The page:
Listening to the new Rise of the Planet of the Apes

One of the most anticipated of this summer's releases, Rise of the Planet of the Apes certainly rises to the hype, thanks to the help of some newfangled technical expertise and a lot of good old-fashioned attention to detail.

In what could be called a prequel to the Apes series of the '60s and '70s, Rise takes a hard look at scientific experimentation and animal cruelty. Set in modern-day San Francisco, a geneticist played by James Franco is desperately seeking a cure for Alzheimer's to save his ailing father. He creates a drug that alters cell regeneration, and while it shows initial signs of success, it has some dire side effects (including turning the subjects' eyes a golden green, which makes it easy to tell who's who). While Franco gets top billing, the real star of this film is the motion-captured genius of Andy Serkis, as Caesar, the chimp that Franco adopts after a disaster in the lab. Most folks will remember Serkis for his role in bringing Gollum to life in The Lord of the Rings, but you may recall that he also gave life to King Kong. He's got the monkey thing down.

The chimps, apes, monkeys, simians, whatever are all computer-generated. PETA can calm down. Not a single primate was harmed - or even used - in the making of this movie. It's quite impressive to see how well the team from WETA (again, from Lord of the Rings) and director Rupert Wyatt pull off the effects. They work. And work well at that. Perfect? Not quite, but convincing enough. New technology tracks not just facial expressions, but it even follows the pupil movement, giving a very convincing and emotive effect. It's so effective that you'll probably feel real empathy for the apes and end up cheering for them.

The soundtrack is wonderful. Patrick Doyle's score is understated; perhaps he's been influenced by working on almost every Kenneth Branagh Shakespeare movie. But he brilliantly brings in a hint of jungle percussion as Caesar's true nature is revealed. Later in the movie, the drums come to the forefront, taking a starring role in the soundtrack. Another example of a nice sound effect is when Caesar is locked up and draws his old attic window on the cell wall - there's a soft echo of children's laughter. Subtle, but effective. Listen to the soundtrack carefully (it might take several hearings), and you'll hear lots of similar touches.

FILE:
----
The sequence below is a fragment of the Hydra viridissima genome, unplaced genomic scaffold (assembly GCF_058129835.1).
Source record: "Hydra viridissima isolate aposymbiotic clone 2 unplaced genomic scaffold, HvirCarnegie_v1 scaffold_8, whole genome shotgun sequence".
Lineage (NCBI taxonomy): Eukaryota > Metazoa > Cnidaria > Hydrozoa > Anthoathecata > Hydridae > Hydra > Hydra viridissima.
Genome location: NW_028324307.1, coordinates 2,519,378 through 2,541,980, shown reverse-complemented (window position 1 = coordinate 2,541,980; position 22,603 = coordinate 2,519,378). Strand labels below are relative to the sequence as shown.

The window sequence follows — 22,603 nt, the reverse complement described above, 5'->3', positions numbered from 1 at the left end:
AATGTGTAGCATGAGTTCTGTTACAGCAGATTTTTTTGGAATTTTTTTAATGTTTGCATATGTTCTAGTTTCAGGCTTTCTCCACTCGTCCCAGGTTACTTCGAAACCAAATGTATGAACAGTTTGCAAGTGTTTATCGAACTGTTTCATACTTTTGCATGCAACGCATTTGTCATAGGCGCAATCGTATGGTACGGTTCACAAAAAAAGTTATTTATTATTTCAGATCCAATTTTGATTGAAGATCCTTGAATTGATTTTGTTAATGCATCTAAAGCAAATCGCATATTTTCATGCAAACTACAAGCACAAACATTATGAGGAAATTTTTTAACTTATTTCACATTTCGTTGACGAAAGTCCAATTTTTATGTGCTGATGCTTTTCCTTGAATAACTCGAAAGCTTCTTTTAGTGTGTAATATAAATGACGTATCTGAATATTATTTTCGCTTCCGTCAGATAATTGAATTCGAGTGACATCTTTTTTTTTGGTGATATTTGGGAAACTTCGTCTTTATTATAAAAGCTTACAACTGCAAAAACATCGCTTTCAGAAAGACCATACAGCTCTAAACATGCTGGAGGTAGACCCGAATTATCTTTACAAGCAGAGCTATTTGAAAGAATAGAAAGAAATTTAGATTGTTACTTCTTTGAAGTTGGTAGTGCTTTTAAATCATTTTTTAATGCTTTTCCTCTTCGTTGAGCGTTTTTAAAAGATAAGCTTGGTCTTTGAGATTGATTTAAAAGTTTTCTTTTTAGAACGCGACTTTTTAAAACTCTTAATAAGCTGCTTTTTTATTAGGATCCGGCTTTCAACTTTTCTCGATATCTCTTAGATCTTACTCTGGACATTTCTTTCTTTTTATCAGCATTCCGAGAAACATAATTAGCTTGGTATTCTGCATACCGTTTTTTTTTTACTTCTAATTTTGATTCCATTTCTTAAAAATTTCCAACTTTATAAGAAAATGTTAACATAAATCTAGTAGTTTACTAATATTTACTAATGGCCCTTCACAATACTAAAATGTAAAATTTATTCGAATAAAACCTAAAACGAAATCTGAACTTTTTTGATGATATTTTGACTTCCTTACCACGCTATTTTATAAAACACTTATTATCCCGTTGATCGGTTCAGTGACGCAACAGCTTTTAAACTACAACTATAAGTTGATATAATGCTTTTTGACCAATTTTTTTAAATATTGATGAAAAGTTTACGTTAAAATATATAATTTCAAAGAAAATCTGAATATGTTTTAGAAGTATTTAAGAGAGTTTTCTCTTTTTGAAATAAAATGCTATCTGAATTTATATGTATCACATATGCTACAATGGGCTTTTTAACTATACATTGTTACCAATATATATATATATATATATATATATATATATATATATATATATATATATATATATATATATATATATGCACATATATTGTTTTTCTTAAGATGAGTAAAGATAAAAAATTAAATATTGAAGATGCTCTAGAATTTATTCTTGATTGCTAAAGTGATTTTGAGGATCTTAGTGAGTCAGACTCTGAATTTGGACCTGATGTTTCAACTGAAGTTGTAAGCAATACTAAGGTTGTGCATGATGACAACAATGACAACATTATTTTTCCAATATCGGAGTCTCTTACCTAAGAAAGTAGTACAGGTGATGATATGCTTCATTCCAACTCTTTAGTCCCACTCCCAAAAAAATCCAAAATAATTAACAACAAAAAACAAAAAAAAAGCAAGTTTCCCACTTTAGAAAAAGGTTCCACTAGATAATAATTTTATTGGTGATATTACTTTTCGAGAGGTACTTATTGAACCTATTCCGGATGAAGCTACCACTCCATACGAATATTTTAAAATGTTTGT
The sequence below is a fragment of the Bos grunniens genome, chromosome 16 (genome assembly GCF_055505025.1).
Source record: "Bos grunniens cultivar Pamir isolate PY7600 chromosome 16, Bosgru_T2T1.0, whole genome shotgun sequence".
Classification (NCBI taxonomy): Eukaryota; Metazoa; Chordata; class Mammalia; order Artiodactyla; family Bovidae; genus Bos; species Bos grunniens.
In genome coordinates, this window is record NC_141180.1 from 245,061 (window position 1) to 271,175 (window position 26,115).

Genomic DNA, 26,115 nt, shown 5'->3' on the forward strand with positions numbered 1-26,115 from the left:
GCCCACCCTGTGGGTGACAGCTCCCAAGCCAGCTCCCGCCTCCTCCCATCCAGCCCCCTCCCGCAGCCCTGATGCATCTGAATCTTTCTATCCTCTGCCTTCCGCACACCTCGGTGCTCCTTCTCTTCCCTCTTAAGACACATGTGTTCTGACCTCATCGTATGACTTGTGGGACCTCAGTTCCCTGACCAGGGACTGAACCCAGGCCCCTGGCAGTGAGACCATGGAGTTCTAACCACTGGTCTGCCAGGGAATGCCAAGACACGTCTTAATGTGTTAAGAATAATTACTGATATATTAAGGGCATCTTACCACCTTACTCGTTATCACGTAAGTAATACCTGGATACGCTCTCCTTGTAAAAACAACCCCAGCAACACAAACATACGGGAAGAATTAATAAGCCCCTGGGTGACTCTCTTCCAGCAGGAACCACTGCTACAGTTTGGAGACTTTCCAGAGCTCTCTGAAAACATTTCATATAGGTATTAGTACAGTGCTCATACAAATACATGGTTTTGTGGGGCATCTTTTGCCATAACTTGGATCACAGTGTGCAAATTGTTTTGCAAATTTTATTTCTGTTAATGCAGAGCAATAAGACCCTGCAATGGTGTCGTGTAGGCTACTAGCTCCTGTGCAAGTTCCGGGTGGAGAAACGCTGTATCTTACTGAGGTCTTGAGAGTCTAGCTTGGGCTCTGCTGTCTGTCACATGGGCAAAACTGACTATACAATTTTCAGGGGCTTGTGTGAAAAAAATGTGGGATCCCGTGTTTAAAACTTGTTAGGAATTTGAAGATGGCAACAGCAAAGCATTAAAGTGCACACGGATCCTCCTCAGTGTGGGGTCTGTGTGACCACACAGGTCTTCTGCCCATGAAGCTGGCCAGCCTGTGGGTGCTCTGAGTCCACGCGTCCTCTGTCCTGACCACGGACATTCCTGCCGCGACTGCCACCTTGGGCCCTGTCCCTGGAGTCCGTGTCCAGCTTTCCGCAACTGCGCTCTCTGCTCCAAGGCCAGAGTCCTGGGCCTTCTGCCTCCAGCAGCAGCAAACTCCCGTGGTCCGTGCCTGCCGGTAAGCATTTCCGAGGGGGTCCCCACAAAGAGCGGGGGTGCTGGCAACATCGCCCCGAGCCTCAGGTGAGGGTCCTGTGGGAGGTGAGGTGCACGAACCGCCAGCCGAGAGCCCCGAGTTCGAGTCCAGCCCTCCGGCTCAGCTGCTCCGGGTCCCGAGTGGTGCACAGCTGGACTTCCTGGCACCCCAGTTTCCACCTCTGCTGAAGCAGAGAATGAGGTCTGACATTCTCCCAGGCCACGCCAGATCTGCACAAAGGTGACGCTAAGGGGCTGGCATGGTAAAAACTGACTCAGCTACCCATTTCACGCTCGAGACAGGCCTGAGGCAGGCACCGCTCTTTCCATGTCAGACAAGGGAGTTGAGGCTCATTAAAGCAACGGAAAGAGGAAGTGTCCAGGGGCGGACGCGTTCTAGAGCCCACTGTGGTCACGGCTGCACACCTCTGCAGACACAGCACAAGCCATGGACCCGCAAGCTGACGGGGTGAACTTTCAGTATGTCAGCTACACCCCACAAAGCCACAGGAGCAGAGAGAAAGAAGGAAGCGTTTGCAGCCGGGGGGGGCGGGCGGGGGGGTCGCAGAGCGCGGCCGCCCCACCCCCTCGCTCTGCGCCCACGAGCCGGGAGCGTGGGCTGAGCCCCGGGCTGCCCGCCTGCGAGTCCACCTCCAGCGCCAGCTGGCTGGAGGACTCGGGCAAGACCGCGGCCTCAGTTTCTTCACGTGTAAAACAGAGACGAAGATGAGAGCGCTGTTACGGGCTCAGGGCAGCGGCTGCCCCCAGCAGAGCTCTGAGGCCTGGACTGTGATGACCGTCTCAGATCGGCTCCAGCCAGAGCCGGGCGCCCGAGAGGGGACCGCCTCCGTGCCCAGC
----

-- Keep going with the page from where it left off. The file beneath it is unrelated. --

It's also fun to see all the references to the original movies. The first ape that gets treated is called Bright Eyes - the nickname given to Charlton Heston by the apes who capture him in the first Planet of the Apes. One of the chimps is called Cornelia; perhaps she's an ancestor of Cornelius, the ape made famous by Roddy McDowell in the originals. Also tying into the older films are some of the news headlines that play in the background. A headline mentions the loss of the Icarus spaceship - of course, Icarus is the craft on which the time-travelling Heston crashed back to Earth in the first film. My favorite tribute, however, is the baby chimp Caesar playing with a toy Statue of Liberty. And don't forget to check out the TV monitors in the chimp shelter - they're showing a clip from The Agony and the Ecstasy starring, you guessed it, Charlton Heston. Returning again to the soundtrack, in the climax of the movie, the pivotal moment is probably the most famous line from the original Planet of the Apes. You'll know it when you hear it.

Rise of the Planet of the Apes is a thought-provoking look at how we treat animals and the morality of experimentation, and how easily we can lose our way. Don't forget to stick around through the first few moments of the credits to see how quickly science can get out of hand. And where a sequel might begin . . .

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